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Kummer configuration

From Wikipedia, the free encyclopedia

In geometry, the Kummer configuration, named for Ernst Kummer, is a geometric configuration of 16 points and 16 planes such that each point lies on 6 of the planes and each plane contains 6 of the points. Further, every pair of points is incident with exactly two planes, and every two planes intersect in exactly two points. The configuration is therefore a biplane, specifically, a 2−(16,6,2) design. The 16 nodes and 16 tropes of a Kummer surface form a Kummer configuration.[1]

There are three different non-isomorphic ways to select 16 different 6-sets from 16 elements satisfying the above properties, that is, forming a biplane. The most symmetric of the three is the Kummer configuration, also called "the nicest biplane" on 16 points.[2]

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Following the method of Assmus and Sardi (1981),[2] arrange the 16 points (say the numbers 1 to 16) in a 4x4 grid. For each element in turn, take the 3 other points in the same row and the 3 other points in the same column, and combine them into a 6-set. This creates one 6-set block for each point, and shows how every two blocks have exactly two points in common and every two points have exactly two blocks containing them.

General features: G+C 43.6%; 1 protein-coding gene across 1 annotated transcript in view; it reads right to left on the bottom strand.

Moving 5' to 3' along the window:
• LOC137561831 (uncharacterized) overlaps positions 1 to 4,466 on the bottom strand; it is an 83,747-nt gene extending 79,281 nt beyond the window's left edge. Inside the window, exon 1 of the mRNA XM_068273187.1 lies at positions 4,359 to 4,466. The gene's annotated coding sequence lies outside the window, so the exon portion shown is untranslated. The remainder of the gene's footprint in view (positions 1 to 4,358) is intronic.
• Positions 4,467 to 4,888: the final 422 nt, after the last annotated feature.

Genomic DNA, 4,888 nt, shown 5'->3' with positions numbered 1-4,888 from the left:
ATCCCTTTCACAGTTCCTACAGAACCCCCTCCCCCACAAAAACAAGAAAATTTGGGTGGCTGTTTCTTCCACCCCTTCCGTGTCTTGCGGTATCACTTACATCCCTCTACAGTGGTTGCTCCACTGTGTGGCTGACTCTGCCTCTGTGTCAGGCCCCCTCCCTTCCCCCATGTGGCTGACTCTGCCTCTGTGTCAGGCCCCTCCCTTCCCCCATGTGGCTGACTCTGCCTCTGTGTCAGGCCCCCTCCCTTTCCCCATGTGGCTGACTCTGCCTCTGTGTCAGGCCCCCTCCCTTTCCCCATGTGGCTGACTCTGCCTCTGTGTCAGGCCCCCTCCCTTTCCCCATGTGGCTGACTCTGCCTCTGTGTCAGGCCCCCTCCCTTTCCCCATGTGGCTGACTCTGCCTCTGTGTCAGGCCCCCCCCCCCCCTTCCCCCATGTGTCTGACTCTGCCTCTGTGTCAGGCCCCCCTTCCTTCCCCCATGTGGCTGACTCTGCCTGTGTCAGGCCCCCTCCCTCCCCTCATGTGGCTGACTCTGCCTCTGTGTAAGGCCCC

There are exactly 11520 permutations of the 16 points that give the same blocks back.[3][4] Additionally, exchanging the block labels with the point labels yields another automorphism of size 2, resulting in 23040 automorphisms.

See also


  1. ^ Hudson, R. W. H. T. (1990), Kummer's quartic surface, Cambridge Mathematical Library, Cambridge University Press, ISBN 978-0-521-39790-2, MR 1097176
  2. ^ a b Assmus, E.F.; Sardi, J.E. Novillo (1981), "Generalized Steiner systems of type 3-(v, {4,6},1)", Finite Geometries and Designs, Proceedings of a Conference at Chelwood Gate (1980), Cambridge University Press, pp. 16–21
  3. ^ Carmichael, R.D. (1931), "Tactical Configurations of Rank Two", American Journal of Mathematics, 53: 217–240, doi:10.2307/2370885
  4. ^ Carmichael, Robert D. (1956) [1937], Introduction to the theory of Groups of Finite Order, Dover, p. 42 (Ex. 30) and p. 437 (Ex. 17), ISBN 0-486-60300-8
This page was last edited on 30 September 2019, at 11:26
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